GBJ favorites: Jiaozi! Dumplings for the Winter Solstice warm the body and the spirit


Dumplings are a popular way to celebrate the shortest day of the year in Beijing.


By GLORIA CUI YANGZHEN


If you are survey Global Business Journalism students and faculty about their favorite food, jiaozi (or Chinese dumplings) would likely top the list.


Dumplings certainly are on any list of famous Chinese foods. You see Chinese people eating dumplings every meal and everywhere. But for people in north part of China, there is a special time every year when dumplings are a "must-eat" food. It is the Winter Solstice Day, December 21.

"First Frost" is the 22th solar term in the Chinese lunar calendar. In astronomy, this is the day when the sun hits the tropic of Capricorn almost directly, and the Northern Hemisphere has its shortest day. Therefore, ancient Chinese astronomers used "Zhi" – which means extreme in English – to describe this day.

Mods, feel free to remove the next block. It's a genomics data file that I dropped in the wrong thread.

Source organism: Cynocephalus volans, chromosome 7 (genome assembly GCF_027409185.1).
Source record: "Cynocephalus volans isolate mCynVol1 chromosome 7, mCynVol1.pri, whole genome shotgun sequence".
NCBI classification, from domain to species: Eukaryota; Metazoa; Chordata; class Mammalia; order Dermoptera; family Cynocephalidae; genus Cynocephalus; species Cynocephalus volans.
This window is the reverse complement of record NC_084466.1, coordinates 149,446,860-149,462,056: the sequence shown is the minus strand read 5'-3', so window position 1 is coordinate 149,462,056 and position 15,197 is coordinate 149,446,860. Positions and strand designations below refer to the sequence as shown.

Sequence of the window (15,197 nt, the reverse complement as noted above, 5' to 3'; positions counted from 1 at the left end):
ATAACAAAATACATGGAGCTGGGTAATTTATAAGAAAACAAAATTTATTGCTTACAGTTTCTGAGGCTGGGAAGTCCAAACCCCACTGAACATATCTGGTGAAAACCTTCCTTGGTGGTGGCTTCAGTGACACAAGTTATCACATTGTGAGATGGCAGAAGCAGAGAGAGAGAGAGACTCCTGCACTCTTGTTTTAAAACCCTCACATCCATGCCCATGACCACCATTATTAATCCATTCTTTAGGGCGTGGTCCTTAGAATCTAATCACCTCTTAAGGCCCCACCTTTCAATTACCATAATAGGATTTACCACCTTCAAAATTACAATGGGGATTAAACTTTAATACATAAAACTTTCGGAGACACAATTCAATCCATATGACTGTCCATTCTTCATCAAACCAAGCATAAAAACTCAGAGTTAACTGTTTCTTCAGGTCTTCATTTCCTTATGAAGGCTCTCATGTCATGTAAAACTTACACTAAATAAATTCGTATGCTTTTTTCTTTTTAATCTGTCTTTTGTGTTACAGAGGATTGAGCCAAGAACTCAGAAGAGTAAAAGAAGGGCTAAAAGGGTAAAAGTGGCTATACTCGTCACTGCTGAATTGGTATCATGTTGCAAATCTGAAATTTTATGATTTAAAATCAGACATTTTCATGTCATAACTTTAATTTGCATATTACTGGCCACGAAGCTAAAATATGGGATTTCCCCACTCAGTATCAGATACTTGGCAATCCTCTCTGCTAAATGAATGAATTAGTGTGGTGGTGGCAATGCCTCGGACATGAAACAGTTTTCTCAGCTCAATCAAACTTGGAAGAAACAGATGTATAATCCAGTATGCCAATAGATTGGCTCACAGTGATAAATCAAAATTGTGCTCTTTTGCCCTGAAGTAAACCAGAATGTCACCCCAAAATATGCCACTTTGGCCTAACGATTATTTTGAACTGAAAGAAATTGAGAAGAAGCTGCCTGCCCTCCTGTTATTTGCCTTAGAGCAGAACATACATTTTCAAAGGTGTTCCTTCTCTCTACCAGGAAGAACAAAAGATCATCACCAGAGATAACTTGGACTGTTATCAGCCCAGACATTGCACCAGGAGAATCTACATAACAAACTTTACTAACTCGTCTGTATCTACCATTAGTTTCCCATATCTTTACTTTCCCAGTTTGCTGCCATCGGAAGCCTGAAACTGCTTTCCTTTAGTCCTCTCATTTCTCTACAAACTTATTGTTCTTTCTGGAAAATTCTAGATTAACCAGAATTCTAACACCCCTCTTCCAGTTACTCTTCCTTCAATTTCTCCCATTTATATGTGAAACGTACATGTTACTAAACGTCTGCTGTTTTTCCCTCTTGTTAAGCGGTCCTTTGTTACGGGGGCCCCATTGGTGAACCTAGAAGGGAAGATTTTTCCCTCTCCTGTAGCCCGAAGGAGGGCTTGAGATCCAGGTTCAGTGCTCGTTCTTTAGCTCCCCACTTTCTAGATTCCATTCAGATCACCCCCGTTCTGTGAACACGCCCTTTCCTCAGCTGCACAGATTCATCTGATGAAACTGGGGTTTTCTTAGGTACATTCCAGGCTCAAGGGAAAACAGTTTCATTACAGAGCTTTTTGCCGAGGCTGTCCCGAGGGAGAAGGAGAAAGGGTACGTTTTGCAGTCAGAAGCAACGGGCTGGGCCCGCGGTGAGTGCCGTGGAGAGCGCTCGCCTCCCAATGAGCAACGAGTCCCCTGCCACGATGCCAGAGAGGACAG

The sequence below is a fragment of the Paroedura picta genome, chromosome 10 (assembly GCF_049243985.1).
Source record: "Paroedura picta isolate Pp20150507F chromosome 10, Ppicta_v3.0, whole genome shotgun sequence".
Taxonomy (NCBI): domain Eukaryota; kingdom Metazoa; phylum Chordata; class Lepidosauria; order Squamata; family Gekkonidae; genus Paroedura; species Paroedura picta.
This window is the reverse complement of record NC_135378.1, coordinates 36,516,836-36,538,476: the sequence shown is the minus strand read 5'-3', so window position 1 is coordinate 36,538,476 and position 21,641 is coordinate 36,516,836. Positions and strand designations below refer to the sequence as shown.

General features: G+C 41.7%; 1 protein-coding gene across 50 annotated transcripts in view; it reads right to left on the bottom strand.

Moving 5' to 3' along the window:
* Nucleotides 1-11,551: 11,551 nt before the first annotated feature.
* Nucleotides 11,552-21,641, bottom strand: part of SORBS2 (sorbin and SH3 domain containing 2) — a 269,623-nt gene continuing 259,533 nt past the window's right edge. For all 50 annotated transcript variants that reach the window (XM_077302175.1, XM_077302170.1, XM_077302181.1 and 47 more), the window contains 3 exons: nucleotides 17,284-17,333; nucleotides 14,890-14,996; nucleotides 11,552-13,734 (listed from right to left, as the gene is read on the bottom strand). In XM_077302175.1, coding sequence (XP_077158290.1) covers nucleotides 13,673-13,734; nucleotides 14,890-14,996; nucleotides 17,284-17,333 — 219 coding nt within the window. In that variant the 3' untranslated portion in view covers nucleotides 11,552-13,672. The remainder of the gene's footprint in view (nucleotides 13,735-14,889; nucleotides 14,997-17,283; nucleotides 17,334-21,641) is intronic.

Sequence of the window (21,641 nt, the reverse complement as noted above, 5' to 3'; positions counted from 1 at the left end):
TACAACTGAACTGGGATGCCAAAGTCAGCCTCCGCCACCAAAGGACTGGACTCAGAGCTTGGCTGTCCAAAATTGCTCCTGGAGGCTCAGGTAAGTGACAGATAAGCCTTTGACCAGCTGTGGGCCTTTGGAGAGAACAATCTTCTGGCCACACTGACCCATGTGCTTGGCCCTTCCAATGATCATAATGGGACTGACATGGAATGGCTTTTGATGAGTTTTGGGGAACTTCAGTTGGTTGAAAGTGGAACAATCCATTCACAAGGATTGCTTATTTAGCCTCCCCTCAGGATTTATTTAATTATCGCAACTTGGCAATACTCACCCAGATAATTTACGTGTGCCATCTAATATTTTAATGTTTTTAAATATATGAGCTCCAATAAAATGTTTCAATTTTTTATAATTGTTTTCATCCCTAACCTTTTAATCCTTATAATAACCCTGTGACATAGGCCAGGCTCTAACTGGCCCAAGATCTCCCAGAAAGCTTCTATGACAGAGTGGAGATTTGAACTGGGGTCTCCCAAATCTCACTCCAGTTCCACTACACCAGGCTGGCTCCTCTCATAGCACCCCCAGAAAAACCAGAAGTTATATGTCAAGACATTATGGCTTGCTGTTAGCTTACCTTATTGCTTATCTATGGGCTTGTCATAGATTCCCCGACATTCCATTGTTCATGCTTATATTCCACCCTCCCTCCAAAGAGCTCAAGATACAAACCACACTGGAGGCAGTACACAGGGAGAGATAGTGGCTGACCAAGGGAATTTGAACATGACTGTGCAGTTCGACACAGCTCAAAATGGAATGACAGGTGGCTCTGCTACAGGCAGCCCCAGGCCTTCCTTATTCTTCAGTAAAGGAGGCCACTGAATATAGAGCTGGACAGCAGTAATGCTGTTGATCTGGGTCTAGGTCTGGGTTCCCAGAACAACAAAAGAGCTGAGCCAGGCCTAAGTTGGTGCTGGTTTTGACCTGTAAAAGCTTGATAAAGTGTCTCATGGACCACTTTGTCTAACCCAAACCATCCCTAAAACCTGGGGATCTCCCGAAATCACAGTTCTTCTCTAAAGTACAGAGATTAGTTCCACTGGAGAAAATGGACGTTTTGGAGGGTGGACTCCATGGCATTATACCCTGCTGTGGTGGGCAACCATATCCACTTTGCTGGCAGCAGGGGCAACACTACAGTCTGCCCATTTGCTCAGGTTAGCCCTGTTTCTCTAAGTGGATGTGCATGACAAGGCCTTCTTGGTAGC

But why do northern Chinese people eat dumplings on Winter Solstice Day? It is believed that Zhongjing Zhang, one of the most famous doctors in ancient China, started this tradition. After his retirement, Zhang went back to his hometown. There he shaped the wrappers filled with mutton and herbs as ears, cooking soups that could stave off the chill. Then people in his hometown started to imitate him and cook similar soups, which is the origins of dumplings. Different regions of China celebrate Winter Solstice Day differently. In Shandong Province, for example, people cook mutton soup to keep the balance of Yin and Yang inside the body.


But at Tsinghua, the solstice is yet another good reason to order jiaozi at the canteens – or to make them yourself.

People in Shandong province eat mutton soup to celebrate the Winter Solstice.